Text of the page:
It can be seen that the phototransistor symbol shown does not give a base connection. Often the base is left disconnected as the light is used to enable the current flow through the phototransistor. In some instances the base may be biased to set the required operating point. In this case the base will be shown in the normal way on the phototransistor symbol.

Phototransistor structure

Although ordinary bipolar transistors exhibit the photosensitive effects if they are exposed to light, the structure of the phototransistor is specifically optimised for photo applications. The photo transistor has much larger base and collector areas than would be used for a normal transistor. These devices were generally made using diffusion or ion implantation.

Planar phototransistor structure
Homojunction planar phototransistor structure

Early photo transistors used germanium or silicon throughout the device giving a homo-junction structure. The more modern phototransistors use type III-V semiconductor materials such as gallium arsenide and the like. NPN transistor varieties are more popular in view of the fact that negative ground systems are used, and NPN transistors fit this mode of operation better.

Heterostructures that use different materials either side of the PN junction are also popular because they provide a high conversion efficiency. These are generally fabricated using epitaxial growth of materials that have matching lattice structures.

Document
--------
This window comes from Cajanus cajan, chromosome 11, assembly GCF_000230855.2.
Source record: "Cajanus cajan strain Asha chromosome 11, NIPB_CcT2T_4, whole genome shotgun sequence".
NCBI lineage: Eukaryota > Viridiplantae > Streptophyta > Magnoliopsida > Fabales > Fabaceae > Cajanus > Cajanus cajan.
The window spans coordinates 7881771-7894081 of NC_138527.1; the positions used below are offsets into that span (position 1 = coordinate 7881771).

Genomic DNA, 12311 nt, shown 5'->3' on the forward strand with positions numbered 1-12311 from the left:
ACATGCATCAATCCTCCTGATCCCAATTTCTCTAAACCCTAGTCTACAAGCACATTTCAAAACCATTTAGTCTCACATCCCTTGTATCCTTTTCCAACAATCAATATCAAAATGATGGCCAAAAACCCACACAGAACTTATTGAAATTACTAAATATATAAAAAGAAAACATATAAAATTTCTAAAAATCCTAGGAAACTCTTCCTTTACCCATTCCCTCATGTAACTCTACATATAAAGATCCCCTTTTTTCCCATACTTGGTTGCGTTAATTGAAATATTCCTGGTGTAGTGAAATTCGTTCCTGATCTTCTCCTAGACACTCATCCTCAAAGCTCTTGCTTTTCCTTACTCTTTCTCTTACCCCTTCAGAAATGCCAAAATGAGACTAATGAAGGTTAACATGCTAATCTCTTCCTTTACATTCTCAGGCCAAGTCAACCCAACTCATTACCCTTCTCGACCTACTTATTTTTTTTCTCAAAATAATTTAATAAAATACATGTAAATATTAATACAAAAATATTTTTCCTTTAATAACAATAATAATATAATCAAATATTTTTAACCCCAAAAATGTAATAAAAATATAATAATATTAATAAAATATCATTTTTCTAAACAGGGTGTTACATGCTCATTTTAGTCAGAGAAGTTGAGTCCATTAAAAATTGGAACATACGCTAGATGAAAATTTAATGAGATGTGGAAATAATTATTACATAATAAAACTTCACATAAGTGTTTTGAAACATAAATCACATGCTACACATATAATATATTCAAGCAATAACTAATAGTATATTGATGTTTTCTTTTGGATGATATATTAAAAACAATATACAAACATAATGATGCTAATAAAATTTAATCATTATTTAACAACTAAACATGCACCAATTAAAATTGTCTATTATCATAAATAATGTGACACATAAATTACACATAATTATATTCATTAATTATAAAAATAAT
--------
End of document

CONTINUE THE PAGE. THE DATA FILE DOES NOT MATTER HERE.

These photo transistors generally use a mesa structure. Sometimes a Schottky (metal semiconductor) junction can be used for the collector within a phototransistor, although this practice is less common these days because other structures offer better levels of performance.

In order to ensure the optimum conversion and hence sensitivity, the emitter contact is often offset within the phototransistor structure. This ensures that the maximum amount of light reaches the active region within the phototransistor.

Phototransistor characteristics

As already mentioned the photo-transistor has a high level of gain resulting from the transistor action. For homo-structures, i.e. ones using the same material throughout the semiconductor device, this may be of the order of about 50 up to a few hundred.

However for the hetero-structure devices, the levels of gain may rise to ten thousand. Despite their high level of gain the hetero-structure devices are not widely used because these semiconductor devices are considerably more costly to manufacture. A further advantage of all phototransistors when compared to the avalanche photodiode, another device that offers gain, is that the phototransistor has a much lower level of noise. Avalanche diodes of all forms are known for the large levels of noise they generate as a result of the avalanche process.

One of the main disadvantages of the phototransistor is the fact that it does not have a particularly good high frequency response. This arises from the large capacitance associated with the base-collector junction. This junction is designed to be relatively large to enable it to pick up sufficient quantities of light. For a typical homo-structure device the bandwidth may be limited to about 250 kHz. Hetero-junction devices have a much higher limit and some can be operated at frequencies as high as 1 GHz.